Unless you’re paying me for what looks like days of my time spent on unnecessary hoops to jump, I won’t even consider engaging in this process. Seriously, modernize that thing. This is horrid.
By the time you’ve contacted me to organise my sixth(!!) interview I would have already collected my first paycheck from somewhere that values my time.
@T.Sar. Yeah, same here. Companies like this put themself into an abuse position in front of candidates. If a company try to abuse you in the hiring process and do not show respect for candidates, you can’t expect to be a good place to work in.
I was expecting an approach to hiring that would break from the trend, but I was disheartened to see that SO has tripled down on the tiresome and borderline abusive ho-hum. There has been much said about hiring practices such as these, but one concern that is usually overlooked is this: are you actually hiring the best candidates? Are there excellent candidates out there who will self-screen out of your hiring pool simply due to the arduous nature of your hiring process? I ask this because I have seen post after post of developers saying they don’t bother even applying to such companies. Yes, this is not exactly a rigorously vetted set of data, but it should at the very least make you wonder. I, myself, cannot spare the personal time to write a 6 hour test, freshen up on common algorithms and design patterns, practice common interview responses, and then give several interviews. Firstly, I would likely not even bother, but if I did, I won’t actually have the time to put up a competitive showing, since preparation is crucial in selections of this kind. Interestingly, as I get more experienced, my personal life becomes more complicated and time-bound. I would love to see some sort of study done on the quality, personality, age, and family status of teams that result from lengthy hiring processes such as those outlined in this article.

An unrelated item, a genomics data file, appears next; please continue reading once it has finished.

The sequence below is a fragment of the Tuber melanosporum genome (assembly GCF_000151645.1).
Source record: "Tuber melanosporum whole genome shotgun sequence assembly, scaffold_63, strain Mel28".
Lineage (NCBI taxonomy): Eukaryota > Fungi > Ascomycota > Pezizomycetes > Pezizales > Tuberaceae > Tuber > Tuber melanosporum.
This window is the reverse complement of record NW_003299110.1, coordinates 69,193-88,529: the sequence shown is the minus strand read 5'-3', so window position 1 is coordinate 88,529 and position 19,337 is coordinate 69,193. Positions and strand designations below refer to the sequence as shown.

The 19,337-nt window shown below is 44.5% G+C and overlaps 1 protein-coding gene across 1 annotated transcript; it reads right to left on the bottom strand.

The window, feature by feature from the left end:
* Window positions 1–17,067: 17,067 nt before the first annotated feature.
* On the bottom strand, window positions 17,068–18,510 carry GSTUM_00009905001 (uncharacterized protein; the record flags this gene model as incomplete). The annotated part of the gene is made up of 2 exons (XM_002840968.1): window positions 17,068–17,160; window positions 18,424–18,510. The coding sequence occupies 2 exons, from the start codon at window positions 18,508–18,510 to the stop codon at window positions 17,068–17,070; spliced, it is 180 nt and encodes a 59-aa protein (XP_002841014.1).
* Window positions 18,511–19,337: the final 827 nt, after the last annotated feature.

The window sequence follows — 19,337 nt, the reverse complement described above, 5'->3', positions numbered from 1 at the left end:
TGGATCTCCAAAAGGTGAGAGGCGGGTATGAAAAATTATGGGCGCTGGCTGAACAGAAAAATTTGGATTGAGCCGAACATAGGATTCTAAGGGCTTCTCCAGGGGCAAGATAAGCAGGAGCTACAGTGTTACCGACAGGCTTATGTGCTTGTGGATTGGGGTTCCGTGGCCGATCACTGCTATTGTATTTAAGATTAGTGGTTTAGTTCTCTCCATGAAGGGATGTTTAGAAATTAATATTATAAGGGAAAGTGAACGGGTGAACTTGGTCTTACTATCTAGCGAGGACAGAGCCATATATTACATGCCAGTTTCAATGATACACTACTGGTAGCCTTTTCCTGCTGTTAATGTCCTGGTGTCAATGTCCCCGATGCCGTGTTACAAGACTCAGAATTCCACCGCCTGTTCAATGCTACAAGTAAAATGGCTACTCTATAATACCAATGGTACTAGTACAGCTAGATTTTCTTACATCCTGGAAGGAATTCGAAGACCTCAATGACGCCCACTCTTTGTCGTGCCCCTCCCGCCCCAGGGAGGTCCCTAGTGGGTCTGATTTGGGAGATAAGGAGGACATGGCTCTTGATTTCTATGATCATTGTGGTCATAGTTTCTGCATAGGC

In ending; the data you yourself posted shows developers value highly office culture, flex time, family friendliness, and a number of other ‘soft’ attributes of a job. Your hiring process gives the exact opposite message. How many great developers look at the time investment you expect, and don’t bother? What kinds of developers remain in your candidate pool?
Unlike most people commenting here, I don’t have an issue with the amount of time a candidate is spending on your process – on the contrary, I would be highly skeptical about working for a company that hired people based on ~2 (?) hours of interaction with them, as it seems most of the people here want.
My main issue is how you’re spending this time. A few quick points:
1) Why the phone screen before the code test? The code test should be highly automated and should take very close to zero time for anyone in your organization. So many candidates that look great based on their resumes and have a phone call can’t code at a high school level – you are completely wasting the time of your phone screeners.
2) Algorithm interviews are largely useless, outside of the basics. They measure how good you are at interviewing, not working. Do you want people who are good at studying things they learned in college many years ago, or people who are good at software engineering?
3) Architecture interviews can be valuable, but only for more experienced candidates.
4) It looks like you have no “real world” coding in the interview stage, which I believe is the most useful predictor of success.
In short, the amount of time people are spending is fine, but the process is in desperate need of some modernization.